According to 2007 Entourage specs you are at least 500 pounds over the towing wieght for this 14 year old vehicle. You need to find a vehicle that can tow at least 2000 pounds .

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You drive 3 hours thru mountains to camp? And then reverse route to go home? What did you use prior to this vehicle to do this? Did that vehicle perform well?

Without the factory trailer towing package, your van is rated for 1000 pounds max. What is the exact make and model of your camper? It may very well be somewhat heavier than you think. If your van does not have the factory trailer towing package, then you’re exceeding the limit by at at least 50%, and driving in hilly/mountainous areas on to top of that.

Seeing how it’s happened 3 times so far, yes it’s a problem. I also can’t help but wonder if this vehicle has other problems as well, seeing how the previous owner disabled the CEL on purpose.

That’s what it sounds like, though it might not be only problem at play here.

We had a full flush at about 105,000.

Is gear braking like this a bad idea generally? I don’t think it was to save money, but to save the functionality of the brakes in case something went sideways while descending.

The previous owner wouldn’t have disabled the CEL if this was a problem-free vehicle.

Thanks for this reply. When we were choosing a vehicle we looked at specs. You find different ratings. Google will spit out 1,000 pounds. eTrailer says 3,500. Some websites say “not rated.”

What is the definitive source for these specs?

Doesn’t the Owner’s Manual list the towing capacity?

1000 pounds = no factory trailer towing package.
3500 pounds = factory trailer towing package ( which includes such items as a transmission cooler).

What kind of brakes does your trailer have? That is, how are they activated? Or is “none” the answer?

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It also appears that someone does not understand how the paddle shifting works.

It can be bad if you don’t know what gear you are down shifting into and just keep hitting “-” until it won’t downshift further.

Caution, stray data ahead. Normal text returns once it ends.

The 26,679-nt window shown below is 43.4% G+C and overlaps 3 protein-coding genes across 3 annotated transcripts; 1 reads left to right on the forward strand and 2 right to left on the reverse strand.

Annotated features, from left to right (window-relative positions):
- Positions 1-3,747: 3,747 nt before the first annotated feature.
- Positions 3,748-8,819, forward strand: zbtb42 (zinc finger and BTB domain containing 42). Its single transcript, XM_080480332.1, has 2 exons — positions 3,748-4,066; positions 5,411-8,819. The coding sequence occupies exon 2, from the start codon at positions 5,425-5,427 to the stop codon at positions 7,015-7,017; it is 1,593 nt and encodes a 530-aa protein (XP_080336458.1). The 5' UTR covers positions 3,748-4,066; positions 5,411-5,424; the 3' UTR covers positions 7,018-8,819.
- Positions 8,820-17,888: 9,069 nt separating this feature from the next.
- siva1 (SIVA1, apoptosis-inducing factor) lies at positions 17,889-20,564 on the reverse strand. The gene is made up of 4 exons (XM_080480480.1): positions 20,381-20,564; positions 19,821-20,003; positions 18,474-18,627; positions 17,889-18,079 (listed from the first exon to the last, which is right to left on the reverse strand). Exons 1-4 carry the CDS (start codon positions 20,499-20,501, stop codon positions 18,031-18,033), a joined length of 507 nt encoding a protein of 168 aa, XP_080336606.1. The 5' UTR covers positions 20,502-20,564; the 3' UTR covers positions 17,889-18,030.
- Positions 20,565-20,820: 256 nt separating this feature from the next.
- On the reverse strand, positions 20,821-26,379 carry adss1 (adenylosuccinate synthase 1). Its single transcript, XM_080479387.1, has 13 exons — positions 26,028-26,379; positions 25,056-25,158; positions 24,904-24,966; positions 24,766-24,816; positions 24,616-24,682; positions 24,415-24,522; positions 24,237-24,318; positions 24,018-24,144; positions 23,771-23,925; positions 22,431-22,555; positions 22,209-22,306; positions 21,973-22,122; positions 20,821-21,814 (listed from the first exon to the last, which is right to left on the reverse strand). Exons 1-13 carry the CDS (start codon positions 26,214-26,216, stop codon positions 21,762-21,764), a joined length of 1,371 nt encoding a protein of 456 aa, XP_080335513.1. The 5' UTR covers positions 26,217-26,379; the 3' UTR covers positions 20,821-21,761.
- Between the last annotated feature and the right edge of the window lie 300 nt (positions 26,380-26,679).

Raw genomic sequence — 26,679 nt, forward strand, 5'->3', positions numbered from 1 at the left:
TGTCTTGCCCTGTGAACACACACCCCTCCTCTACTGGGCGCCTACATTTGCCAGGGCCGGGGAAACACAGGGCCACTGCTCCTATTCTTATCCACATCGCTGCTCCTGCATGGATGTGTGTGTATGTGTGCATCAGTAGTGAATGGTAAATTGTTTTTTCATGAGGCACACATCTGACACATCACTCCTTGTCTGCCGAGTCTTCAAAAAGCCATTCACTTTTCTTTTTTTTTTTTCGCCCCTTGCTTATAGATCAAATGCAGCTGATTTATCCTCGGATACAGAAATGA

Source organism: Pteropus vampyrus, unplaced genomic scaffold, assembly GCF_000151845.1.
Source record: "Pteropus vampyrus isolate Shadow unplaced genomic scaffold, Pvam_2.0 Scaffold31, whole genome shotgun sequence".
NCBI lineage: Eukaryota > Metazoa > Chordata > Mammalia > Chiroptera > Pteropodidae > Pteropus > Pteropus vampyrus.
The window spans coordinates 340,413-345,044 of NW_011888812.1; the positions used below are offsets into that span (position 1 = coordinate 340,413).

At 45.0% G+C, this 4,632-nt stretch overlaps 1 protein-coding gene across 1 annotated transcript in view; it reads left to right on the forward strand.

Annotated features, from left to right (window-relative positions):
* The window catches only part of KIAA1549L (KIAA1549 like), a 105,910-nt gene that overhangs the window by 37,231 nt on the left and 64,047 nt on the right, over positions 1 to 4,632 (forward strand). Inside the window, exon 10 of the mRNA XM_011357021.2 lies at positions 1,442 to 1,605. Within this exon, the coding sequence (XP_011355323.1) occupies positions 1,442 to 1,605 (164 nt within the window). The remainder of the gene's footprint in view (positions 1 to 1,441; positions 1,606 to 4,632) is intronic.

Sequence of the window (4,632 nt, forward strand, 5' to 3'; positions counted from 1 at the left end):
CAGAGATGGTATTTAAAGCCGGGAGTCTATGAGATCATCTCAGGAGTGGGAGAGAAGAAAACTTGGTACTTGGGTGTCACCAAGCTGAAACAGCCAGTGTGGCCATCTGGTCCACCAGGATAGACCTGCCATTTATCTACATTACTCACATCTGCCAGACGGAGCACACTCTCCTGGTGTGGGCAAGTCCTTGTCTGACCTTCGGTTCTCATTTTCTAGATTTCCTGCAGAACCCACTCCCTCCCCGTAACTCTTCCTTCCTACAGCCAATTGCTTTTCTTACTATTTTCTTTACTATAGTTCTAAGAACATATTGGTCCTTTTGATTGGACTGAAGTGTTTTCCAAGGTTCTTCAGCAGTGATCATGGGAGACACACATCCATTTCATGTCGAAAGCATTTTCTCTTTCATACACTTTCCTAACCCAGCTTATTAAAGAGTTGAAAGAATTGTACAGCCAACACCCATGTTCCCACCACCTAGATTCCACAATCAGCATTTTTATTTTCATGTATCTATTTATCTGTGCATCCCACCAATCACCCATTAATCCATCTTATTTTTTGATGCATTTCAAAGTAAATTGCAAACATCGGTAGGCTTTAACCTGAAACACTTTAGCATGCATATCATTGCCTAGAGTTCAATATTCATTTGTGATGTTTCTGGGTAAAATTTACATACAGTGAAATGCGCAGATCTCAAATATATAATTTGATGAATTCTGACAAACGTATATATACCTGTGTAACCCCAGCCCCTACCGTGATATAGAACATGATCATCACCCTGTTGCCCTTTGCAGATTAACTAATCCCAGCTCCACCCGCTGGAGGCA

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Have you ever tried to rev the engine in neutral before shutting it off? If it is still sluggish you probably don’t have a transmission issue. I am not sure if your vehicle has a transmission temperature sensor, however if it does you can buy a Bluetooth obd code reader and monitor your transmission temperature when you drive. I would also not ignore the existing code, a bad O2 sensor can cause significant performance issues.

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Just to add my two cents worth, it sounds like it is the engine not revving after a long descent, not the transmission not responding, but that would be the first thing to determine. Normally if you shut the car off and re-start it again, that re-boots the computer. So if that is the case, it would seem to be a computer/sensor issue of some type. Possibly heat related and getting worse. Finding it would be another issue.

I never had brakes on my 2000# camper and normally not required for that size. I service transmissions at 30,000 normally without pulling trailers through mountains so might be time again.

You are describing a throttle control malfunction. Engine braking isn’t going to harm the engine, it can however reveal a failing component. There may be correlation problem between the throttle position, mass air flow value and manifold absolute pressure value detected by the computer. This can cause the computer to stop control of the accelerator until you restart the engine.

This will need to be diagnosed with a computer scan tool.

I think we have a winner. So to the shop you go.